Material and methods

Plant material and after-ripening conditions

Sunflower (Helianthus annuus L., cv. LG5665) seeds were harvested in 2005 near Montélimar (Drôme, France) and purchased from Limagrain. At harvest, dormant seeds were stored at –30 °C until use in order to maintain their dormancy. After-ripening was performed by placing the dormant seeds at 15, 20, 25, and 30 °C over saturated solutions of ZnCl2, KOOCCH3, CaCl2, NaCl, and KCl (Table 1) in tightly closed jars with relative humidities (RH) of approximately 5, 23, 33, 75, and 85%, respectively (Vertucci and Roos, 1993; Sun, 2004). Controls for non-dormant embryos were obtained from seeds that had been stored for 12 weeks in ambient conditions (c. 20 °C and 70% RH).

Table 1.
Relative humidities obtained using various saturated salt solutions at different temperatures (from Vertucci and Roos, 1993; Sun, 2004)

Germination tests

Germination tests were performed with naked seeds (i.e. seeds without pericarp), hereafter referred to as ‘embryos’, in darkness in 9 cm Petri dishes (25 embryos per dish, eight replicates) placed on a layer of cotton wool moistened with deionized water. An embryo was considered as germinated when the radicle had elongated by 2–3 mm. Germination was scored daily for 7 d and the results presented are the means of the germination percentages obtained in 8 replicates ±SE as a function of time.

Quantification of temperature effects on sunflower embryo dormancy loss

Temperature effects on sunflower embryo dormancy status during storage were simulated using a simple population-based model. The three main steps required to develop the model involved: (i) establishing a thermal time equation for after-ripening, taking into account the natural variation within a seed population; (ii) introducing changes of germination speed and synchronicity induced by after-ripening (two possibilities, called A and B described below, were tested); and (iii) testing the efficiency of the model by comparing experimental data to simulated ones. Steps 1 and 2 can be achieved by mathematically testing various hypotheses which are fully described below.

The model was based on the assumptions that dormancy levels vary within a seed population or a seed lot (Batlla and Benech-Arnold, 2010), and that temperature effects on dormancy status can be quantified using thermal-time equations (Allen et al., 2007; Chantre et al., 2009; Batlla and Benech-Arnold, 2010). This implies that each embryo in a population requires a certain thermal-time for dormancy release. Consequently, if dormancy levels vary within a population, thermal-time requirements for dormancy loss should also vary within the population. Based on the above assumptions, the model was developed using a thermal-time equation which accounts for temperature effects on embryo dormancy status:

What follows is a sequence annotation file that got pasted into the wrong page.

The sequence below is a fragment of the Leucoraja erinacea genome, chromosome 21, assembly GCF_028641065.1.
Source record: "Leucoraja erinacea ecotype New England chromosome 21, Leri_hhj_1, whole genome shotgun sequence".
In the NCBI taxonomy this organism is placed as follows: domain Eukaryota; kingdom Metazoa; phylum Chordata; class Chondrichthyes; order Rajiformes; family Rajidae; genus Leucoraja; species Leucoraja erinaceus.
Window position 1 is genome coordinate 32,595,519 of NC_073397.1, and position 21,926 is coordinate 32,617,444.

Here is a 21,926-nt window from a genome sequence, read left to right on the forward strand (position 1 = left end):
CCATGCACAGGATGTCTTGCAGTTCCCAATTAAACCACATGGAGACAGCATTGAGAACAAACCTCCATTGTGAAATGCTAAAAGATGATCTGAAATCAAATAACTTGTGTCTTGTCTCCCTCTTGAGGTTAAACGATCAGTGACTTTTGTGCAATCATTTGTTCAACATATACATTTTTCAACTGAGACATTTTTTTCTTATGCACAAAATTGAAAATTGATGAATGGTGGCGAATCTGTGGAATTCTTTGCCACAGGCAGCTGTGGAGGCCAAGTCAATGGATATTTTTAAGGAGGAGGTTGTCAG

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(1)

where θAR is after-ripening-thermal time in °Cd required for dormancy release for the fraction g of the population, TAR is after-ripening temperature in °C, TbAR is the base temperature for after-ripening in °C (i.e. the temperature below which after-ripening does not occur), and tAR is after-ripening time in d. To choose the best function to describe the distribution of θAR within a population, fits using four different distribution functions (normal, log-normal, Weibull, and exponential) were applied to experimentally obtained final germination percentages of embryos after-ripened at different temperatures for different time periods. The fits were compared using sum-of-squares when models had the same number of parameters or an extra-sum-of-squares F-test when models differed in the number of parameters (Motulsky and Ransnas, 1987; Motulsky and Christopoulos, 2004). During the fitting procedure the value of TbAR was included as a model variable (i.e. TbAR was allowed to vary when fitting each distribution equation).